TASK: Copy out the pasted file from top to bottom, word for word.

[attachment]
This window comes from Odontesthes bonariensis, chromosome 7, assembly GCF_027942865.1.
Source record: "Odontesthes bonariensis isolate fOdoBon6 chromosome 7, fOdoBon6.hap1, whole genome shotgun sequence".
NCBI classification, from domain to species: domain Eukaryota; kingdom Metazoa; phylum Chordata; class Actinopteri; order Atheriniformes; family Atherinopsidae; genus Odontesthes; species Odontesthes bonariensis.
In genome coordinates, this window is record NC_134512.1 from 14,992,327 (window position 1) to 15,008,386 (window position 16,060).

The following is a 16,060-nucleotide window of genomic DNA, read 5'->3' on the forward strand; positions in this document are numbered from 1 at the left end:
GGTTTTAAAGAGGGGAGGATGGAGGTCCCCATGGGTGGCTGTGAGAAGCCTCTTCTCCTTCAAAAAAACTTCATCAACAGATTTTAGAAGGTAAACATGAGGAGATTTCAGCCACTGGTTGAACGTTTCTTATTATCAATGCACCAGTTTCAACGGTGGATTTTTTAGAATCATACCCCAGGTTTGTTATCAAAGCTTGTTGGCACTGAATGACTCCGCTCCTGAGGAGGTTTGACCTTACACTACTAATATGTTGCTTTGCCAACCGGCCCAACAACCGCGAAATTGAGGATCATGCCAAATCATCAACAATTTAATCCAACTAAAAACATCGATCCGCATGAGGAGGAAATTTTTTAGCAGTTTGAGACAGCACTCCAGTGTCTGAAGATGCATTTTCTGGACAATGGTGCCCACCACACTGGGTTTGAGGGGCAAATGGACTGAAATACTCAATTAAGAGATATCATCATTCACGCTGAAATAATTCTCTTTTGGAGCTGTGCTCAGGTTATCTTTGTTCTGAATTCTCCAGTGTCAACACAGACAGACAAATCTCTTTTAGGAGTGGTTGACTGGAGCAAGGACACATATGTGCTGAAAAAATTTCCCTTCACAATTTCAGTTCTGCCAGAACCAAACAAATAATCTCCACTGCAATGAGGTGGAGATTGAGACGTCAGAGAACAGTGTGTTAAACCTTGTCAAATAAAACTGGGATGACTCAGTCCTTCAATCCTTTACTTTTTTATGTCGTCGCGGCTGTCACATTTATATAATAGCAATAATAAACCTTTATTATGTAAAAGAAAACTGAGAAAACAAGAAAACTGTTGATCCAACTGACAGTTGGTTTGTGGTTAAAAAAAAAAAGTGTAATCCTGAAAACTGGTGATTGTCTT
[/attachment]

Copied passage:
This window comes from Odontesthes bonariensis, chromosome 7, assembly GCF_027942865.1.
Source record: "Odontesthes bonariensis isolate fOdoBon6 chromosome 7, fOdoBon6.hap1, whole genome shotgun sequence".
NCBI classification, from domain to species: domain Eukaryota; kingdom Metazoa; phylum Chordata; class Actinopteri; order Atheriniformes; family Atherinopsidae; genus Odontesthes; species Odontesthes bonariensis.
In genome coordinates, this window is record NC_134512.1 from 14,992,327 (window position 1) to 15,008,386 (window position 16,060).

The following is a 16,060-nucleotide window of genomic DNA, read 5'->3' on the forward strand; positions in this document are numbered from 1 at the left end:
GGTTTTAAAGAGGGGAGGATGGAGGTCCCCATGGGTGGCTGTGAGAAGCCTCTTCTCCTTCAAAAAAACTTCATCAACAGATTTTAGAAGGTAAACATGAGGAGATTTCAGCCACTGGTTGAACGTTTCTTATTATCAATGCACCAGTTTCAACGGTGGATTTTTTAGAATCATACCCCAGGTTTGTTATCAAAGCTTGTTGGCACTGAATGACTCCGCTCCTGAGGAGGTTTGACCTTACACTACTAATATGTTGCTTTGCCAACCGGCCCAACAACCGCGAAATTGAGGATCATGCCAAATCATCAACAATTTAATCCAACTAAAAACATCGATCCGCATGAGGAGGAAATTTTTTAGCAGTTTGAGACAGCACTCCAGTGTCTGAAGATGCATTTTCTGGACAATGGTGCCCACCACACTGGGTTTGAGGGGCAAATGGACTGAAATACTCAATTAAGAGATATCATCATTCACGCTGAAATAATTCTCTTTTGGAGCTGTGCTCAGGTTATCTTTGTTCTGAATTCTCCAGTGTCAACACAGACAGACAAATCTCTTTTAGGAGTGGTTGACTGGAGCAAGGACACATATGTGCTGAAAAAATTTCCCTTCACAATTTCAGTTCTGCCAGAACCAAACAAATAATCTCCACTGCAATGAGGTGGAGATTGAGACGTCAGAGAACAGTGTGTTAAACCTTGTCAAATAAAACTGGGATGACTCAGTCCTTCAATCCTTTACTTTTTTATGTCGTCGCGGCTGTCACATTTATATAATAGCAATAATAAACCTTTATTATGTAAAAGAAAACTGAGAAAACAAGAAAACTGTTGATCCAACTGACAGTTGGTTTGTGGTTAAAAAAAAAAAGTGTAATCCTGAAAACTGGTGATTGTCTT